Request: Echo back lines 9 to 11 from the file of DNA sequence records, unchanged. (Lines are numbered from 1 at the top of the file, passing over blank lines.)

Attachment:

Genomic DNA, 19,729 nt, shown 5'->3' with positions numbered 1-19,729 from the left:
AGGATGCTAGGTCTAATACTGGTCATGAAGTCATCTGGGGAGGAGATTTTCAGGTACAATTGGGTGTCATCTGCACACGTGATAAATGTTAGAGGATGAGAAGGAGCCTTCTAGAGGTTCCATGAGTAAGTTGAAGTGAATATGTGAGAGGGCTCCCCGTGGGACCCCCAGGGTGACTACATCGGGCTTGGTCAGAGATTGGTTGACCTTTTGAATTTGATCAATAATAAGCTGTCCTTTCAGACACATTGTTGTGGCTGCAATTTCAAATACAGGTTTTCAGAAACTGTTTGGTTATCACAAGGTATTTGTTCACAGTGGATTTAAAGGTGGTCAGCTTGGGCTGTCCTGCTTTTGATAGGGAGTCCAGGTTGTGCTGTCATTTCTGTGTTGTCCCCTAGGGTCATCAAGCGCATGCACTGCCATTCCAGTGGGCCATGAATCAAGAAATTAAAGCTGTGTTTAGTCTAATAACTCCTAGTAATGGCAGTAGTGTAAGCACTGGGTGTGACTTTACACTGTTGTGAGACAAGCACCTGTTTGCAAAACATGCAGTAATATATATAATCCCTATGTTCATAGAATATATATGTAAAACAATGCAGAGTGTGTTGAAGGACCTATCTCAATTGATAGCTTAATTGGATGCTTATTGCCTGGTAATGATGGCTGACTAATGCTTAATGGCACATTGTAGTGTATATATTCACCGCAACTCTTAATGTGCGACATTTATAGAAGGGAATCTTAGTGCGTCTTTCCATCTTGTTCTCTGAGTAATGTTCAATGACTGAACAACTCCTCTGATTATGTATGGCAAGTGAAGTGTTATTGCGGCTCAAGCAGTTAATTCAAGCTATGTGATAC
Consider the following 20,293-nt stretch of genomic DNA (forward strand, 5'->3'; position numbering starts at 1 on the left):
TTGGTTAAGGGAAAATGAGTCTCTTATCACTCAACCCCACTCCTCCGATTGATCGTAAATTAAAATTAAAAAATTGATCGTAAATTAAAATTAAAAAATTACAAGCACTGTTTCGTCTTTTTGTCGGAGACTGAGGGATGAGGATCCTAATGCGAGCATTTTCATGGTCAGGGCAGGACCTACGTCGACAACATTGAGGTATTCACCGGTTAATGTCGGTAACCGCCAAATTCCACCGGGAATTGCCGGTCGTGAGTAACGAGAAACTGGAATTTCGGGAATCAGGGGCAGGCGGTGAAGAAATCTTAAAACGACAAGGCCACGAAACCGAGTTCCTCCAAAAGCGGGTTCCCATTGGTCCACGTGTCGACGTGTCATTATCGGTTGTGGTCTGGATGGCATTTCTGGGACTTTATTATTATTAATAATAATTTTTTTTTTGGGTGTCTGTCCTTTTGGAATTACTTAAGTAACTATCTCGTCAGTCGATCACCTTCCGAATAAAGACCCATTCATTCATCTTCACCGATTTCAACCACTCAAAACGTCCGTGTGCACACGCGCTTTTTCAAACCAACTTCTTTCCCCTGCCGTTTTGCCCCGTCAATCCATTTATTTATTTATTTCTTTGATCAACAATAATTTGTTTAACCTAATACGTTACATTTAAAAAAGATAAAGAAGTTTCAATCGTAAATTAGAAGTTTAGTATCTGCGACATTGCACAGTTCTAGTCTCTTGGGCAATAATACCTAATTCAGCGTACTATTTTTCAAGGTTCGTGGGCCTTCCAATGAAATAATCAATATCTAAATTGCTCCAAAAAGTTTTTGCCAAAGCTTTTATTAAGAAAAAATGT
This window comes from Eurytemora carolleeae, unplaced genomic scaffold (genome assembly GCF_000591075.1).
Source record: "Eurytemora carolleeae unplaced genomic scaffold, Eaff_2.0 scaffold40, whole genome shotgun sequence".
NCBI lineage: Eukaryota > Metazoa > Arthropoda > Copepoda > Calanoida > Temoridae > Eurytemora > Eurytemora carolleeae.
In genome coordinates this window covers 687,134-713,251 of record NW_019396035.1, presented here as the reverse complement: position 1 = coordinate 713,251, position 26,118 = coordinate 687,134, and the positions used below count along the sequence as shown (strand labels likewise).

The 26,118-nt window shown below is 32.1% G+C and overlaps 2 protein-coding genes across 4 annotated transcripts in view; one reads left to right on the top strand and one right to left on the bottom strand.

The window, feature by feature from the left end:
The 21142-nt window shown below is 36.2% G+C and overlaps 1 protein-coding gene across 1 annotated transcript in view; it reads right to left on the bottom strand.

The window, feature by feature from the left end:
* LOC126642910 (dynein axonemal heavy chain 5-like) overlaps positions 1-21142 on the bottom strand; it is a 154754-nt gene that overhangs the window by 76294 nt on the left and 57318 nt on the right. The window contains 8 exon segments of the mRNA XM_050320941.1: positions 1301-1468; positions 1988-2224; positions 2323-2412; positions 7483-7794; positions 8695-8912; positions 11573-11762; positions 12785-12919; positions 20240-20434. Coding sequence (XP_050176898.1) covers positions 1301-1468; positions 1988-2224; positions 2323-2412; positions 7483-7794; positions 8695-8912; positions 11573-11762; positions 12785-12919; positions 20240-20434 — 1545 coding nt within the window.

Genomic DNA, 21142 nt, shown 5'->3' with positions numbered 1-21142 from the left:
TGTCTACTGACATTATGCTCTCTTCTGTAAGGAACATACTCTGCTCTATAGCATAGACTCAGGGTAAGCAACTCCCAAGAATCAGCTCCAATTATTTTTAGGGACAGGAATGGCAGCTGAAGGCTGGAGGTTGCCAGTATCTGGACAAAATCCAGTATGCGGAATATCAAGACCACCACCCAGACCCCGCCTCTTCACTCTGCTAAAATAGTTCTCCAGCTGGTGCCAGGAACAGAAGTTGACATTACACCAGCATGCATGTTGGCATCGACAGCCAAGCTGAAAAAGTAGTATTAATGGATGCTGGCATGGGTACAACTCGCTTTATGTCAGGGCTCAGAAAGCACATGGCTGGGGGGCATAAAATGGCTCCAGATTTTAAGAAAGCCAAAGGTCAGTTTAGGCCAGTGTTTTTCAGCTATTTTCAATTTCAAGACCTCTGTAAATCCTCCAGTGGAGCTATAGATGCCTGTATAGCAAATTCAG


The 26,118-nt window shown below is 32.1% G+C and overlaps 2 protein-coding genes across 4 annotated transcripts in view; one reads left to right on the top strand and one right to left on the bottom strand.

The window, feature by feature from the left end:
The 21142-nt window shown below is 36.2% G+C and overlaps 1 protein-coding gene across 1 annotated transcript in view; it reads right to left on the bottom strand.